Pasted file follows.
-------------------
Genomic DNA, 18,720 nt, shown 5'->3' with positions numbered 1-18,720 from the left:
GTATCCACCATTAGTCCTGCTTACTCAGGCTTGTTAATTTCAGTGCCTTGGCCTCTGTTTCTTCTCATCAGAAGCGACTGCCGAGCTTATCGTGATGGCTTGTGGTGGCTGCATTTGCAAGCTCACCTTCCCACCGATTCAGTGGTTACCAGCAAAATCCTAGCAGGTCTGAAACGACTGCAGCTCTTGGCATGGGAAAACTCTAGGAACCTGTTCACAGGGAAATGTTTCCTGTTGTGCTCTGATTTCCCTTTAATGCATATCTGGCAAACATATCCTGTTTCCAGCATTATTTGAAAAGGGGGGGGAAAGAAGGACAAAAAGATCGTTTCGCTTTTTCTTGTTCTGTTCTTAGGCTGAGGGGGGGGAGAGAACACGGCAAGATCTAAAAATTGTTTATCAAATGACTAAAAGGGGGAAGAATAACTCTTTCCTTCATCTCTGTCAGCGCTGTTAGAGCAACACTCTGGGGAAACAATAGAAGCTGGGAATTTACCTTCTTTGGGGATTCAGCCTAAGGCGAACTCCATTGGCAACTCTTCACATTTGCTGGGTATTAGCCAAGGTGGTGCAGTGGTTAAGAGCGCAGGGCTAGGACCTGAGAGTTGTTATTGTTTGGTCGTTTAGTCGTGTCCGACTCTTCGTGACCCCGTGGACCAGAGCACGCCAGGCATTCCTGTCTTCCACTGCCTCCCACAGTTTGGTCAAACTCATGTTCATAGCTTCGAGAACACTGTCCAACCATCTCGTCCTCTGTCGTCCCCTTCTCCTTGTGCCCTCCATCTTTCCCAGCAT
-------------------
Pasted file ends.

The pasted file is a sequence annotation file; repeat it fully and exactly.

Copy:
Genomic DNA, 18,720 nt, shown 5'->3' with positions numbered 1-18,720 from the left:
GTATCCACCATTAGTCCTGCTTACTCAGGCTTGTTAATTTCAGTGCCTTGGCCTCTGTTTCTTCTCATCAGAAGCGACTGCCGAGCTTATCGTGATGGCTTGTGGTGGCTGCATTTGCAAGCTCACCTTCCCACCGATTCAGTGGTTACCAGCAAAATCCTAGCAGGTCTGAAACGACTGCAGCTCTTGGCATGGGAAAACTCTAGGAACCTGTTCACAGGGAAATGTTTCCTGTTGTGCTCTGATTTCCCTTTAATGCATATCTGGCAAACATATCCTGTTTCCAGCATTATTTGAAAAGGGGGGGGAAAGAAGGACAAAAAGATCGTTTCGCTTTTTCTTGTTCTGTTCTTAGGCTGAGGGGGGGGAGAGAACACGGCAAGATCTAAAAATTGTTTATCAAATGACTAAAAGGGGGAAGAATAACTCTTTCCTTCATCTCTGTCAGCGCTGTTAGAGCAACACTCTGGGGAAACAATAGAAGCTGGGAATTTACCTTCTTTGGGGATTCAGCCTAAGGCGAACTCCATTGGCAACTCTTCACATTTGCTGGGTATTAGCCAAGGTGGTGCAGTGGTTAAGAGCGCAGGGCTAGGACCTGAGAGTTGTTATTGTTTGGTCGTTTAGTCGTGTCCGACTCTTCGTGACCCCGTGGACCAGAGCACGCCAGGCATTCCTGTCTTCCACTGCCTCCCACAGTTTGGTCAAACTCATGTTCATAGCTTCGAGAACACTGTCCAACCATCTCGTCCTCTGTCGTCCCCTTCTCCTTGTGCCCTCCATCTTTCCCAGCAT